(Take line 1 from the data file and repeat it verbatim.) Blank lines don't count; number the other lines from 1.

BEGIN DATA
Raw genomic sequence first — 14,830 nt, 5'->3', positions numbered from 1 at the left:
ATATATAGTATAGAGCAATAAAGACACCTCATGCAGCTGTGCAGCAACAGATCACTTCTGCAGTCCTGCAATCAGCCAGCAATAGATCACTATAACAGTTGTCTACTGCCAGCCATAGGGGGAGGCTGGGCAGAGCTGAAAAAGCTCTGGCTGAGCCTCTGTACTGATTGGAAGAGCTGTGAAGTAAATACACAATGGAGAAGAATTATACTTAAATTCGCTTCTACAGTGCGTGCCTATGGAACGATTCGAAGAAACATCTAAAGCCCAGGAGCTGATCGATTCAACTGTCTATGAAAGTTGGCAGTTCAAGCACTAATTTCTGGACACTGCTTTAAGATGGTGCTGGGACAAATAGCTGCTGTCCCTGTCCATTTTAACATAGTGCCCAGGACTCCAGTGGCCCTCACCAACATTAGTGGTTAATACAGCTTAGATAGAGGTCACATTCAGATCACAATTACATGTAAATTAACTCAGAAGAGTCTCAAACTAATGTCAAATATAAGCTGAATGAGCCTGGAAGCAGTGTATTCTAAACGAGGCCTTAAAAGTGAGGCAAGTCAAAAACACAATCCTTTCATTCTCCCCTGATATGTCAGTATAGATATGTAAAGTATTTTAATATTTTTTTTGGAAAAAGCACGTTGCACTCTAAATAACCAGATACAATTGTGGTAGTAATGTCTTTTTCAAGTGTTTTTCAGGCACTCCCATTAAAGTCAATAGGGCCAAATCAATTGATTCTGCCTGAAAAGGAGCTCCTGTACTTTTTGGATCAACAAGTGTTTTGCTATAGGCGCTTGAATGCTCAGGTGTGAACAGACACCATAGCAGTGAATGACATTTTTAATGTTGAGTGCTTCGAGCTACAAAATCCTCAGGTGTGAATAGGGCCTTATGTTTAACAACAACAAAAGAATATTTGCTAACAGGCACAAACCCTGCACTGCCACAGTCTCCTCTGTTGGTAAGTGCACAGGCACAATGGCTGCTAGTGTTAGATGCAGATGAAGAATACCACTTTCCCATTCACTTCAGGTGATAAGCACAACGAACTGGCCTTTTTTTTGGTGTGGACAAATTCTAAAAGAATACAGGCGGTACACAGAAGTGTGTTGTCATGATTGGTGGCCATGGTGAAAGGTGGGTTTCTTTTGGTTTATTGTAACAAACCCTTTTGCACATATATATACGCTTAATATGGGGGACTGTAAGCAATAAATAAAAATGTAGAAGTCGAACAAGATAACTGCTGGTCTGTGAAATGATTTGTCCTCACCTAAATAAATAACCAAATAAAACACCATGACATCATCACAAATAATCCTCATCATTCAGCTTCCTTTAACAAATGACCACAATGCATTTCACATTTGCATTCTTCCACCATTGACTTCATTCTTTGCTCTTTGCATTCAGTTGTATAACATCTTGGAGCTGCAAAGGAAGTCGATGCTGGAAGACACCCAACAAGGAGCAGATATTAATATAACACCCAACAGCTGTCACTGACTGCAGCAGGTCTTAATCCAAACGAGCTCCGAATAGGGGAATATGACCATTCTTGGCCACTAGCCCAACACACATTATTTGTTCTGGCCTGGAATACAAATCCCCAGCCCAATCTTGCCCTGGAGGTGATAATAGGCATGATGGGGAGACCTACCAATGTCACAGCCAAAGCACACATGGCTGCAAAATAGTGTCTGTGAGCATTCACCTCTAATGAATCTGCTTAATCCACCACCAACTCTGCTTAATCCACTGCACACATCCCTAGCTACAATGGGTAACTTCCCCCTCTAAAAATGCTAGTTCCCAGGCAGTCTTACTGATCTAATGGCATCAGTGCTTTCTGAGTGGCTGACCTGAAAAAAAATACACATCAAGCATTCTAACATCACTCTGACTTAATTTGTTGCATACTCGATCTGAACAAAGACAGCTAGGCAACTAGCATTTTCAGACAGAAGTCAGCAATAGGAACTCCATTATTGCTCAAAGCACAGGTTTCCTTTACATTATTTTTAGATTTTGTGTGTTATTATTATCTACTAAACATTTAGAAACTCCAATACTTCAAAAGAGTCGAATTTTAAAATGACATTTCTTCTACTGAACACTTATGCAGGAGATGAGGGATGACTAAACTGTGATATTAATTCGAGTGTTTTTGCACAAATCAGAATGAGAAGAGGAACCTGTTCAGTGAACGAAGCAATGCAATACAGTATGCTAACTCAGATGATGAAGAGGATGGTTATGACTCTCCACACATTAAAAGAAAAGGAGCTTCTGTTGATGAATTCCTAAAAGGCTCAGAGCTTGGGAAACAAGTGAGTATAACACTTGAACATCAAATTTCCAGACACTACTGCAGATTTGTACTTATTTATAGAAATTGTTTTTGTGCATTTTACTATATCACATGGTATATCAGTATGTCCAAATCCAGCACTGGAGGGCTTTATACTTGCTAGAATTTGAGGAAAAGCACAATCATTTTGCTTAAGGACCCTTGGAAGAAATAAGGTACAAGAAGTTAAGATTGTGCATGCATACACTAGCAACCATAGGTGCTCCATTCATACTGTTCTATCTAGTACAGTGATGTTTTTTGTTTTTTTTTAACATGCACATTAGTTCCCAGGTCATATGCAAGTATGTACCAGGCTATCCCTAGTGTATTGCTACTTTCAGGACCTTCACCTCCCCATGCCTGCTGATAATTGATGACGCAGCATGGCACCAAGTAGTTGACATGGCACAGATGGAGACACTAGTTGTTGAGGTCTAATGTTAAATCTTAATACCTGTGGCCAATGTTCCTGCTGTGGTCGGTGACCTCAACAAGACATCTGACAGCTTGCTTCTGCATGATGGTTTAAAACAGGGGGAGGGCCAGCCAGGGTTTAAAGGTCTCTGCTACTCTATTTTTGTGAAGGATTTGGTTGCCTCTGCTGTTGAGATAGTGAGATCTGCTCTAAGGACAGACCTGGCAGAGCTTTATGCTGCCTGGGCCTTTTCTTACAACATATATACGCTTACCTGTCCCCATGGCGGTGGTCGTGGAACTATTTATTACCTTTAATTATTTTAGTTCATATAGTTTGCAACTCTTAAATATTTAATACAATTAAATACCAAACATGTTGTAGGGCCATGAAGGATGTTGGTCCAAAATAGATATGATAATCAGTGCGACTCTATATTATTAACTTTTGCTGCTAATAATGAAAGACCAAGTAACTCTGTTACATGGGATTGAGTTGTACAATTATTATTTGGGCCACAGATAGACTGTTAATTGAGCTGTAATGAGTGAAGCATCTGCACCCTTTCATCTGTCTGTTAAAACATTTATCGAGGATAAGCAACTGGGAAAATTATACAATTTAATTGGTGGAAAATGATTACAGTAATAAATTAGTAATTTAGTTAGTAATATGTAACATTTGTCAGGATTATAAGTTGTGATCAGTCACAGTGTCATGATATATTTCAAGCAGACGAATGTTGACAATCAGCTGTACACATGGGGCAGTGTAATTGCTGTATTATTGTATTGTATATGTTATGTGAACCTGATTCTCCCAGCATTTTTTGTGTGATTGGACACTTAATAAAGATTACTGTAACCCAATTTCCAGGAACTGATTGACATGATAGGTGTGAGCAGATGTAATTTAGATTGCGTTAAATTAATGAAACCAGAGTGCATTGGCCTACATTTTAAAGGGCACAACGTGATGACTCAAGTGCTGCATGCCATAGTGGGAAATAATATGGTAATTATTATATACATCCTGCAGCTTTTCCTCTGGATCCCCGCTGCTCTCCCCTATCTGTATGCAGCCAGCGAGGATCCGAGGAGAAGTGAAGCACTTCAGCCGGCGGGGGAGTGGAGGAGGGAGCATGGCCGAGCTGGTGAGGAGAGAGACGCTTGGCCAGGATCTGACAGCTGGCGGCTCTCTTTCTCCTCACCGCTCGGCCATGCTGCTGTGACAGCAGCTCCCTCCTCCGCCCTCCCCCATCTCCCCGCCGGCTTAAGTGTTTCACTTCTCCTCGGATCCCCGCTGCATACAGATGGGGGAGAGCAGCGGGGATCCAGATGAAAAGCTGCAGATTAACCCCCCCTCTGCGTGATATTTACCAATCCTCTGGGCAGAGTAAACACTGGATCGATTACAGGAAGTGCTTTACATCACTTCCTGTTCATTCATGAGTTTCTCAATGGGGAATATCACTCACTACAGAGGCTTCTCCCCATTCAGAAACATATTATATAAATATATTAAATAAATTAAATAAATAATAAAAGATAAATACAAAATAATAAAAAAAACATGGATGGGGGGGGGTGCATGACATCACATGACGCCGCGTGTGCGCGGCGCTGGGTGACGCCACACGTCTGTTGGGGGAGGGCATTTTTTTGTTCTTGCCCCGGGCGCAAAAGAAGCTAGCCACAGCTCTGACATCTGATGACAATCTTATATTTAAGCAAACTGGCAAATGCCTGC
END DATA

Raw genomic sequence first — 14,830 nt, 5'->3', positions numbered from 1 at the left: